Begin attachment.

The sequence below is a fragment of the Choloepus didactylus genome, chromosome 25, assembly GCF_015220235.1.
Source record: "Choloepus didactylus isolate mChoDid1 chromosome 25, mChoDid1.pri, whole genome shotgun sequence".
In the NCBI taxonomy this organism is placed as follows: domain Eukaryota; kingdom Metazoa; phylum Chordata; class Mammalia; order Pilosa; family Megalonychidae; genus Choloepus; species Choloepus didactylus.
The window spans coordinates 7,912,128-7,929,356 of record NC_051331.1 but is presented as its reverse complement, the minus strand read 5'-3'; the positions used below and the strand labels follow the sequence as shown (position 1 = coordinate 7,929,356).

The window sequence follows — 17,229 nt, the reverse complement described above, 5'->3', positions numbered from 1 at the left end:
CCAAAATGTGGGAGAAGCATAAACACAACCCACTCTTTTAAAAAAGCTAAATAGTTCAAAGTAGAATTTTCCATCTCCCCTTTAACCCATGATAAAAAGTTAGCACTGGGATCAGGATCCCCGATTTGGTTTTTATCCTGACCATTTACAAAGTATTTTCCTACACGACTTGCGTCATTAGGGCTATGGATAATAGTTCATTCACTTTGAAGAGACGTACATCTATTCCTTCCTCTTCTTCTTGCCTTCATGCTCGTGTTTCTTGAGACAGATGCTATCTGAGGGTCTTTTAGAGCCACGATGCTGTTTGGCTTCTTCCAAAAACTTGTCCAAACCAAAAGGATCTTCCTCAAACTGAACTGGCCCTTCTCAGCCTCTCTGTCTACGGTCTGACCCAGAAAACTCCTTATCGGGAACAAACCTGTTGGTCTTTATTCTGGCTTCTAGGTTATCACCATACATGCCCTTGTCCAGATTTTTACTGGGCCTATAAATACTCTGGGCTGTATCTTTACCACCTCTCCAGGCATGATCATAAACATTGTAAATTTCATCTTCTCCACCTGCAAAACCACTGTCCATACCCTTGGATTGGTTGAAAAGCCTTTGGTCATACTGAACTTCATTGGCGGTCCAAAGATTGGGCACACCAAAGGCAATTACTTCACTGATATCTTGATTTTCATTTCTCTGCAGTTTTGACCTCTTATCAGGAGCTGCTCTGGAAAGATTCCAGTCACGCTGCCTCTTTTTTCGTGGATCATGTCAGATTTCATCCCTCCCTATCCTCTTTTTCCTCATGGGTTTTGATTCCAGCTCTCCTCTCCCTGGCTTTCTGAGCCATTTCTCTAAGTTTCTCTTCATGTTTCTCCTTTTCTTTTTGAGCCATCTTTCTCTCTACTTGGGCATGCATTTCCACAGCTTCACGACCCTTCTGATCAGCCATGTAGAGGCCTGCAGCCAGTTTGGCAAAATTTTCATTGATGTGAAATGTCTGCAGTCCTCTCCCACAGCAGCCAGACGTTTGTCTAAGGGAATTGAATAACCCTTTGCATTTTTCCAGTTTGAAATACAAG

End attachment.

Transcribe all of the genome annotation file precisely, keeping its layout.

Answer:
The sequence below is a fragment of the Choloepus didactylus genome, chromosome 25, assembly GCF_015220235.1.
Source record: "Choloepus didactylus isolate mChoDid1 chromosome 25, mChoDid1.pri, whole genome shotgun sequence".
In the NCBI taxonomy this organism is placed as follows: domain Eukaryota; kingdom Metazoa; phylum Chordata; class Mammalia; order Pilosa; family Megalonychidae; genus Choloepus; species Choloepus didactylus.
The window spans coordinates 7,912,128-7,929,356 of record NC_051331.1 but is presented as its reverse complement, the minus strand read 5'-3'; the positions used below and the strand labels follow the sequence as shown (position 1 = coordinate 7,929,356).

The window sequence follows — 17,229 nt, the reverse complement described above, 5'->3', positions numbered from 1 at the left end:
CCAAAATGTGGGAGAAGCATAAACACAACCCACTCTTTTAAAAAAGCTAAATAGTTCAAAGTAGAATTTTCCATCTCCCCTTTAACCCATGATAAAAAGTTAGCACTGGGATCAGGATCCCCGATTTGGTTTTTATCCTGACCATTTACAAAGTATTTTCCTACACGACTTGCGTCATTAGGGCTATGGATAATAGTTCATTCACTTTGAAGAGACGTACATCTATTCCTTCCTCTTCTTCTTGCCTTCATGCTCGTGTTTCTTGAGACAGATGCTATCTGAGGGTCTTTTAGAGCCACGATGCTGTTTGGCTTCTTCCAAAAACTTGTCCAAACCAAAAGGATCTTCCTCAAACTGAACTGGCCCTTCTCAGCCTCTCTGTCTACGGTCTGACCCAGAAAACTCCTTATCGGGAACAAACCTGTTGGTCTTTATTCTGGCTTCTAGGTTATCACCATACATGCCCTTGTCCAGATTTTTACTGGGCCTATAAATACTCTGGGCTGTATCTTTACCACCTCTCCAGGCATGATCATAAACATTGTAAATTTCATCTTCTCCACCTGCAAAACCACTGTCCATACCCTTGGATTGGTTGAAAAGCCTTTGGTCATACTGAACTTCATTGGCGGTCCAAAGATTGGGCACACCAAAGGCAATTACTTCACTGATATCTTGATTTTCATTTCTCTGCAGTTTTGACCTCTTATCAGGAGCTGCTCTGGAAAGATTCCAGTCACGCTGCCTCTTTTTTCGTGGATCATGTCAGATTTCATCCCTCCCTATCCTCTTTTTCCTCATGGGTTTTGATTCCAGCTCTCCTCTCCCTGGCTTTCTGAGCCATTTCTCTAAGTTTCTCTTCATGTTTCTCCTTTTCTTTTTGAGCCATCTTTCTCTCTACTTGGGCATGCATTTCCACAGCTTCACGACCCTTCTGATCAGCCATGTAGAGGCCTGCAGCCAGTTTGGCAAAATTTTCATTGATGTGAAATGTCTGCAGTCCTCTCCCACAGCAGCCAGACGTTTGTCTAAGGGAATTGAATAACCCTTTGCATTTTTCCAGTTTGAAATACAAG